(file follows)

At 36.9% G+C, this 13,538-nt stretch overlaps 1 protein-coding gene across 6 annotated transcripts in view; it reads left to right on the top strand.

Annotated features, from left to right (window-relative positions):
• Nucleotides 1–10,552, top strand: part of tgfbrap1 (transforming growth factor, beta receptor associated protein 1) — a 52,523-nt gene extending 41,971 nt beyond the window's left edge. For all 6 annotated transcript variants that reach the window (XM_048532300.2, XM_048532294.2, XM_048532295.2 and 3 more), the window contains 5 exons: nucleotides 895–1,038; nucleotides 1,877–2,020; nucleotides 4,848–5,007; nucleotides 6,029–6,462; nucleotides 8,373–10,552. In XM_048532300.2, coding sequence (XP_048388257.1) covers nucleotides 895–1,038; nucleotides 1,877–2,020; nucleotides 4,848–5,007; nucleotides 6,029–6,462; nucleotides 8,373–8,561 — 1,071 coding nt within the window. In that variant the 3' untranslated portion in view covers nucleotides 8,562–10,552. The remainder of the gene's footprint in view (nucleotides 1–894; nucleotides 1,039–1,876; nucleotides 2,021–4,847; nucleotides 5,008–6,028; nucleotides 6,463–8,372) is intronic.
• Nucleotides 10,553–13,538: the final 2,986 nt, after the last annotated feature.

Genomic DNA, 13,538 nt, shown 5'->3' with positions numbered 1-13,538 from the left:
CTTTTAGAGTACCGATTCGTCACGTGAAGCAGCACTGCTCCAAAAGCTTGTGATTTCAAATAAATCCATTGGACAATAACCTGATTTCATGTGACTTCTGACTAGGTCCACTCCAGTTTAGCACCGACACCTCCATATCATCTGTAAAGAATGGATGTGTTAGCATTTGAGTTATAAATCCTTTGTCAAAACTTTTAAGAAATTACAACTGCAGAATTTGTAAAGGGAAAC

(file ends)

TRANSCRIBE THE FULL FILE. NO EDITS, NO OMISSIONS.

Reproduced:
At 36.9% G+C, this 13,538-nt stretch overlaps 1 protein-coding gene across 6 annotated transcripts in view; it reads left to right on the top strand.

Annotated features, from left to right (window-relative positions):
• Nucleotides 1–10,552, top strand: part of tgfbrap1 (transforming growth factor, beta receptor associated protein 1) — a 52,523-nt gene extending 41,971 nt beyond the window's left edge. For all 6 annotated transcript variants that reach the window (XM_048532300.2, XM_048532294.2, XM_048532295.2 and 3 more), the window contains 5 exons: nucleotides 895–1,038; nucleotides 1,877–2,020; nucleotides 4,848–5,007; nucleotides 6,029–6,462; nucleotides 8,373–10,552. In XM_048532300.2, coding sequence (XP_048388257.1) covers nucleotides 895–1,038; nucleotides 1,877–2,020; nucleotides 4,848–5,007; nucleotides 6,029–6,462; nucleotides 8,373–8,561 — 1,071 coding nt within the window. In that variant the 3' untranslated portion in view covers nucleotides 8,562–10,552. The remainder of the gene's footprint in view (nucleotides 1–894; nucleotides 1,039–1,876; nucleotides 2,021–4,847; nucleotides 5,008–6,028; nucleotides 6,463–8,372) is intronic.
• Nucleotides 10,553–13,538: the final 2,986 nt, after the last annotated feature.

Genomic DNA, 13,538 nt, shown 5'->3' with positions numbered 1-13,538 from the left:
CTTTTAGAGTACCGATTCGTCACGTGAAGCAGCACTGCTCCAAAAGCTTGTGATTTCAAATAAATCCATTGGACAATAACCTGATTTCATGTGACTTCTGACTAGGTCCACTCCAGTTTAGCACCGACACCTCCATATCATCTGTAAAGAATGGATGTGTTAGCATTTGAGTTATAAATCCTTTGTCAAAACTTTTAAGAAATTACAACTGCAGAATTTGTAAAGGGAAAC